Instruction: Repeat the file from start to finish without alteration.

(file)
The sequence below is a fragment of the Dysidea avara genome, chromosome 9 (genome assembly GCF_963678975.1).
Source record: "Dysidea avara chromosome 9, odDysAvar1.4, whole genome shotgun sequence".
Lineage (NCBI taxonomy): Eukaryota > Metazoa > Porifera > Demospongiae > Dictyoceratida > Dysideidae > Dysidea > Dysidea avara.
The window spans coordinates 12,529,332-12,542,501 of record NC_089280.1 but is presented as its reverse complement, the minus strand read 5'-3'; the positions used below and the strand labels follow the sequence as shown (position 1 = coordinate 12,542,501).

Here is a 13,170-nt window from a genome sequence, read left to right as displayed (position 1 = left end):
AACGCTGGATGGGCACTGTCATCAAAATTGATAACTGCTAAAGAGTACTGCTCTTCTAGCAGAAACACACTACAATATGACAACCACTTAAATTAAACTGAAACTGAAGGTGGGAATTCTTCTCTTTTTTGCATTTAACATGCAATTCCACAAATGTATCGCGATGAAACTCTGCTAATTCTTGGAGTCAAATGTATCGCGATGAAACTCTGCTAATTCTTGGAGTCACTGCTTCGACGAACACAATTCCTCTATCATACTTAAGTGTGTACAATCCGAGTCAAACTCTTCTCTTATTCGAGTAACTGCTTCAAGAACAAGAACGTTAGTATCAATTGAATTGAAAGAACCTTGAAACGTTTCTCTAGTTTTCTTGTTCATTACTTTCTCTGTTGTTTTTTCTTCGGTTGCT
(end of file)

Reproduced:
The sequence below is a fragment of the Dysidea avara genome, chromosome 9 (genome assembly GCF_963678975.1).
Source record: "Dysidea avara chromosome 9, odDysAvar1.4, whole genome shotgun sequence".
Lineage (NCBI taxonomy): Eukaryota > Metazoa > Porifera > Demospongiae > Dictyoceratida > Dysideidae > Dysidea > Dysidea avara.
The window spans coordinates 12,529,332-12,542,501 of record NC_089280.1 but is presented as its reverse complement, the minus strand read 5'-3'; the positions used below and the strand labels follow the sequence as shown (position 1 = coordinate 12,542,501).

Here is a 13,170-nt window from a genome sequence, read left to right as displayed (position 1 = left end):
AACGCTGGATGGGCACTGTCATCAAAATTGATAACTGCTAAAGAGTACTGCTCTTCTAGCAGAAACACACTACAATATGACAACCACTTAAATTAAACTGAAACTGAAGGTGGGAATTCTTCTCTTTTTTGCATTTAACATGCAATTCCACAAATGTATCGCGATGAAACTCTGCTAATTCTTGGAGTCAAATGTATCGCGATGAAACTCTGCTAATTCTTGGAGTCACTGCTTCGACGAACACAATTCCTCTATCATACTTAAGTGTGTACAATCCGAGTCAAACTCTTCTCTTATTCGAGTAACTGCTTCAAGAACAAGAACGTTAGTATCAATTGAATTGAAAGAACCTTGAAACGTTTCTCTAGTTTTCTTGTTCATTACTTTCTCTGTTGTTTTTTCTTCGGTTGCT